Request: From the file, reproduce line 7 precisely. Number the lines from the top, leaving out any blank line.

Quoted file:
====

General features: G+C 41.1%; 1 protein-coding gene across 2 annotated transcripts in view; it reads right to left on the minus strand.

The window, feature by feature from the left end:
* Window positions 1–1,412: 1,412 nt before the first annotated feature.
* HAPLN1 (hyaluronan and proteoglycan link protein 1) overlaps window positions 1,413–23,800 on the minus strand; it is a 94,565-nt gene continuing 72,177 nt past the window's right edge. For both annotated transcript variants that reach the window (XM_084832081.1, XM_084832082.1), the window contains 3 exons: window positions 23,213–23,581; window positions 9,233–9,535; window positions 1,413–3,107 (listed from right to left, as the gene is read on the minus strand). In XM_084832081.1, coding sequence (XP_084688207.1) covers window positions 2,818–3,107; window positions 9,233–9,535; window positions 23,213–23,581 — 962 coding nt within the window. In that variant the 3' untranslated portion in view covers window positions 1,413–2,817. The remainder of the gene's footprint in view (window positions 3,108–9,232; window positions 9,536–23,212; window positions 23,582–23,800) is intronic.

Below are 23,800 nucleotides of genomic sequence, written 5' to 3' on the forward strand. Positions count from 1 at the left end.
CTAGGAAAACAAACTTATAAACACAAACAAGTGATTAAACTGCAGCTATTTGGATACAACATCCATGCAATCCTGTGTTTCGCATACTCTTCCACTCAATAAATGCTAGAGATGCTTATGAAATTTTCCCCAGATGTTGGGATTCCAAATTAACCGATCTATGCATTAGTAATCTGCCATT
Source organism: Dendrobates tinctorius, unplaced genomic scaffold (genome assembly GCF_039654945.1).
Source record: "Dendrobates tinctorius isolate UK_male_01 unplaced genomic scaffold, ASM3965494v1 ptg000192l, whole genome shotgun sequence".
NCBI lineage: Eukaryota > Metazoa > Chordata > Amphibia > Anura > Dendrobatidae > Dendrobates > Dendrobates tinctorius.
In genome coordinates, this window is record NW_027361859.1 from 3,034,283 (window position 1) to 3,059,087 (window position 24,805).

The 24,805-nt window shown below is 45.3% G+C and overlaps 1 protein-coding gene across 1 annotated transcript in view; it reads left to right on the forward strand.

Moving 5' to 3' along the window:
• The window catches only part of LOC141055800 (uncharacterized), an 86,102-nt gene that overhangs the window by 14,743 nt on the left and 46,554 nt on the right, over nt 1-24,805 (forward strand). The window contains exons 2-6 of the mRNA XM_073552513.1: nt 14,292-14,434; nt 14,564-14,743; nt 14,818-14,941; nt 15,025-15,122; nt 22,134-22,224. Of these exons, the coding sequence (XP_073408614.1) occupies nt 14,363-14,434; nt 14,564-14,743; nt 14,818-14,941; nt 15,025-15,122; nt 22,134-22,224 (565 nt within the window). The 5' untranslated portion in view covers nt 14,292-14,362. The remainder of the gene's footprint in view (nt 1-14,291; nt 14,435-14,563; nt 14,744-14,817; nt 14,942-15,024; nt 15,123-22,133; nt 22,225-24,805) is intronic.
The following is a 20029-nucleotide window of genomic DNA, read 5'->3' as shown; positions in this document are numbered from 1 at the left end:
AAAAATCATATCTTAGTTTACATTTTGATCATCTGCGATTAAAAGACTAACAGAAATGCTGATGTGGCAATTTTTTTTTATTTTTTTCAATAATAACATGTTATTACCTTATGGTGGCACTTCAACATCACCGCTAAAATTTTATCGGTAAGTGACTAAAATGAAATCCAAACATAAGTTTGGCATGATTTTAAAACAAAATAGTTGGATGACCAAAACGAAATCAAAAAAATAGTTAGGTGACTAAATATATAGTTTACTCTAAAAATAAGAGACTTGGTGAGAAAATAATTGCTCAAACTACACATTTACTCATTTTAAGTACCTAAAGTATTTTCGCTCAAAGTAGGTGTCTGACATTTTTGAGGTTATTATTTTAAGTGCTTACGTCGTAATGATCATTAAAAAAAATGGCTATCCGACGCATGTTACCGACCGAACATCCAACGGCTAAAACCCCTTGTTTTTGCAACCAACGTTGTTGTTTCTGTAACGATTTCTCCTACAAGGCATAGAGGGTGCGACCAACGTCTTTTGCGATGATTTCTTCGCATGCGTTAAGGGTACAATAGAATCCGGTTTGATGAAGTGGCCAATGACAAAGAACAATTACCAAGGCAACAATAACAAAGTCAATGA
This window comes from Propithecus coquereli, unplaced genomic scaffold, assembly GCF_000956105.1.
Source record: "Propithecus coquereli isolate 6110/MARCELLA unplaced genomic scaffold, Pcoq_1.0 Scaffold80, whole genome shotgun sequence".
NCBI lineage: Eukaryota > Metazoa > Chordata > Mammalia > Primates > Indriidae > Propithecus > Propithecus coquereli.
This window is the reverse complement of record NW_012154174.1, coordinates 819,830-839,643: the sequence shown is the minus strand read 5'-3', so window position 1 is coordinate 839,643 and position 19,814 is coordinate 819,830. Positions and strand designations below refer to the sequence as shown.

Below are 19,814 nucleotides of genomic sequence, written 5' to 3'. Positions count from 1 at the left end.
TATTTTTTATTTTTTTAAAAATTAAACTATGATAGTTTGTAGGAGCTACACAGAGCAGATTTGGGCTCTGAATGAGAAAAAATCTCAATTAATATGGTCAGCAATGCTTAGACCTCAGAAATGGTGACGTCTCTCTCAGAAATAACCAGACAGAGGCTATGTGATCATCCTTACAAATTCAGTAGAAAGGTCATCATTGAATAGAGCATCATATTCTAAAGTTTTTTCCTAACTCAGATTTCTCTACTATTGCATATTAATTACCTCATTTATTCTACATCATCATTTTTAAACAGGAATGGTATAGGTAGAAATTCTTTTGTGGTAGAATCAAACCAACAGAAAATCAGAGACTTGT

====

Source organism: Dendrobates tinctorius, unplaced genomic scaffold (genome assembly GCF_039654945.1).